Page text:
On Sunday morning, I first tried Gu Ning Tou for migrants, but none at all seemed to have arrived. I then tried the botanical gardens on the top of Tai Wu Shan for 'whatever I could find', which turned out to be nothing whatsoever. Stuck for where to go, I tried the Dou Men Old Path for Chestnut Bulbul Hemixos castanonotus, where I would draw a blank, but got fantastically lucky again by flushing a Chestnut-winged Cuckoo Clamator coromandus from near the entrance to the path on my way out. This was a bird which I had missed during the spring migration (for the first time ever as far as I can recall), and it was looking increasingly likely that I would miss it completely this year. In typical Chestnut-winged Cuckoo-fashion, it simply slipped away quietly into the forest after I had disturbed it, and there was no hope of getting anywhere near it with a camera. I was delighted with the year tick, though, a second cuckoo for the trip (a group for which time this year is now most certainly 'getting on'). The only other things of interest at Dou Men were the numerous Common Flangetails Ictinogomphus rapax that were dotted around the entrance to the path, somewhat bizarre as there is no water anywhere near this area.


It began to brighten up a little late morning, and I decided that it might be a good idea to look for more swiftlets and bee-eaters in more open country areas. I found a large feeding flock of Barn Swallows Hirundo rustica near Xia Mei, and these had a further Germain's Swiftlet with them, together with one Blue-tailed Bee-eater that would allow a more close approach.


With the light looking like it might be good at noon, I returned to the Lake Ci causeway for the high tide and began photographing Kentish Plovers. I'm not completely sure just how many of the birds present were dealbatus, but rather suspect that they all were. Although I did not manage a full 'spread wings', the one bird with its wings outstretched shows extensive white on the secondaries (bases, inner webs, tips), which is a good feature of dealbatus. There were also many areas of contrast throughout the open wing on most (blackish carpal, broadly white-based/-tipped flight feathers (predominantly white), sandy-looking greater coverts, darker leading edge, scattered patches of rufous), which I don't think are present to the same degree in alexandrinus. The incredibly square-headed, orange-looking 'leggy' individual in the first photo really has to be dealbatus. Most of the birds below are presumably worn adults which have not yet to acquired winter plumage, which I think explains the apparent 'variation' between individuals in this flock.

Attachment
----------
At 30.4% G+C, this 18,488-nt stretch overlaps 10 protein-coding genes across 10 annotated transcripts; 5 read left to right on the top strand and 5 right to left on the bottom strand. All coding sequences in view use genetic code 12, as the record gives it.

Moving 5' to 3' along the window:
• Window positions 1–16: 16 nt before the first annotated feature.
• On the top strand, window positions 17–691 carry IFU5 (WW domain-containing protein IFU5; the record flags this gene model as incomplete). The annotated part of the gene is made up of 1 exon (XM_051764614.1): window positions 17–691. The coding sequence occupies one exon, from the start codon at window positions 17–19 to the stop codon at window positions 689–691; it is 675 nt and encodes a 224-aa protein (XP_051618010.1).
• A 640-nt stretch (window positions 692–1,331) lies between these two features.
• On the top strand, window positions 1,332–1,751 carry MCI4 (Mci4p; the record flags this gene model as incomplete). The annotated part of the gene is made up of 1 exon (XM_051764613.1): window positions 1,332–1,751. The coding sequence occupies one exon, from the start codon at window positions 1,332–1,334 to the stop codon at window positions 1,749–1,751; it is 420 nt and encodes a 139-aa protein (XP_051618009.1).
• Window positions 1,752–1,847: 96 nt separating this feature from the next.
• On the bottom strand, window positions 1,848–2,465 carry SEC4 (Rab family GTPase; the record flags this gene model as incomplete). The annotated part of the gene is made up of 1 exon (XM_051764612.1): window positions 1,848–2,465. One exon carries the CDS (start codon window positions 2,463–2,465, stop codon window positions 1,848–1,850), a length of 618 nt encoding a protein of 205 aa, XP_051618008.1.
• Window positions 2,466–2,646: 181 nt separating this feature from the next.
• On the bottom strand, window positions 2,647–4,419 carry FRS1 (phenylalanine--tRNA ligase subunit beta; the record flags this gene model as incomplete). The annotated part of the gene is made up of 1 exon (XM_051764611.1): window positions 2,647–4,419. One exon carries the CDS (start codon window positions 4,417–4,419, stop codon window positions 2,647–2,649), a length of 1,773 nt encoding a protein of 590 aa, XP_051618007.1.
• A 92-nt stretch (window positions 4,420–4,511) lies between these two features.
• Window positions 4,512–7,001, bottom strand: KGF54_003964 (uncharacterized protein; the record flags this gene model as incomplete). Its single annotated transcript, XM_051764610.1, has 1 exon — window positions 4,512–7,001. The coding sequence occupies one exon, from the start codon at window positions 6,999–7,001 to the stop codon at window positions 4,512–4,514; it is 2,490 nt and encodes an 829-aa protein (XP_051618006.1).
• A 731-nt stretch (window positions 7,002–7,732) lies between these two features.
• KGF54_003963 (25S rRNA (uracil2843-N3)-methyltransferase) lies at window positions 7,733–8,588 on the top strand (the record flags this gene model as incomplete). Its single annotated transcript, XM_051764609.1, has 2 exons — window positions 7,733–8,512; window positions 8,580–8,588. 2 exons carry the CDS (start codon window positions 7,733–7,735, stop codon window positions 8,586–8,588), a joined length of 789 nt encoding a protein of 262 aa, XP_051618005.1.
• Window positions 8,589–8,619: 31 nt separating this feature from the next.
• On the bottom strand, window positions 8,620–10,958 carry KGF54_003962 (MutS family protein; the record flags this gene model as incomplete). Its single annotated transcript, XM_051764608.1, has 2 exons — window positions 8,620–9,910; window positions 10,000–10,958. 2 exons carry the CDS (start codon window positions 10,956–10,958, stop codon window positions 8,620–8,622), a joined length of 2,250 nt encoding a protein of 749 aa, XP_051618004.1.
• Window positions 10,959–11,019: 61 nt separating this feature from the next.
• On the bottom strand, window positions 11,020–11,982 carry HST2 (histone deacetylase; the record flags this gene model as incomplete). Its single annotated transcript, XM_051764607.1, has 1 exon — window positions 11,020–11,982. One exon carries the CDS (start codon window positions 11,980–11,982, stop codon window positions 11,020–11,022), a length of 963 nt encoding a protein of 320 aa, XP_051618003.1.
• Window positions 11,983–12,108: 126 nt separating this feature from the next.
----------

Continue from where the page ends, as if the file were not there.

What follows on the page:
All in all, this was a very decent trip to Kinmen, especially so given the season, and one which was an awful lot better than I had been expecting. The unexpected migrants have pushed my year list on to 375, which is not too far behind what it ought to be in a big year (400 is certainly on the cards now). Above photos taken on Kinmen Island, 14-16/8/15.

Monday, 10 August 2015

Brown Noddy

A seawatch of a couple of hours this morning produced only the usual terns, with no storm-blown seabirds correcting themselves and passing offshore (though the visibility was poor and the shipping lanes not really visible due to mist and haze). The only bird to pop up at close range was a bedraggled-looking juvenile Red Collared Dove Streptopelia tranquebarica, which climbed up onto the rocks in front of me at the seawatching spot and had obviously spent no small amount of the weekend in the water. What an introduction to life!


I proceeded to drive the causeway to see what the estuary looked like and almost drove over an exhausted Brown Noddy Anous stolidus which was sitting in the middle of the road (presumably the same individual that I had photographed poorly the day before). As it was refusing to budge, it was obviously worth stopping to get better pictures of it than I had managed the previous day!


After taking a few shots at a range of down to around three metres, I decided that the bird really needed moving off the road at least before it got splattered by the next 'little blue van' to come speeding along. When I tried to pick it up, it surprisingly flew readily, though not very far, onto some bamboo poles away from the road at the edge of the sea. As it looked far more attractive here than it had done on the road, yet more portrait shots were called for!


Somewhat enthused that there may be more 'wrecked' seabirds out on the estuary, I marched up and down the beach looking for whatever there was to be found, finding only the same Brown Noddy which seemed to have followed me out there (but at least was now safely away from the road). There were no other birds of interest at all, save for a post-breeding Chinese Egret Egretta eulophotes which was clowning around in one of the channels out on the estuary.


A quick drive around some of the inland wader spots revealed almost no birds, and it is puzzling just where they go to when these places (along with everywhere else) flood. As the water levels recede, all the usual sites will be primed to receive waders, which should start arriving in much bigger numbers from now on now that this storm has made way for them. Above photos taken in Qi Gu, Tainan County 10/8/15.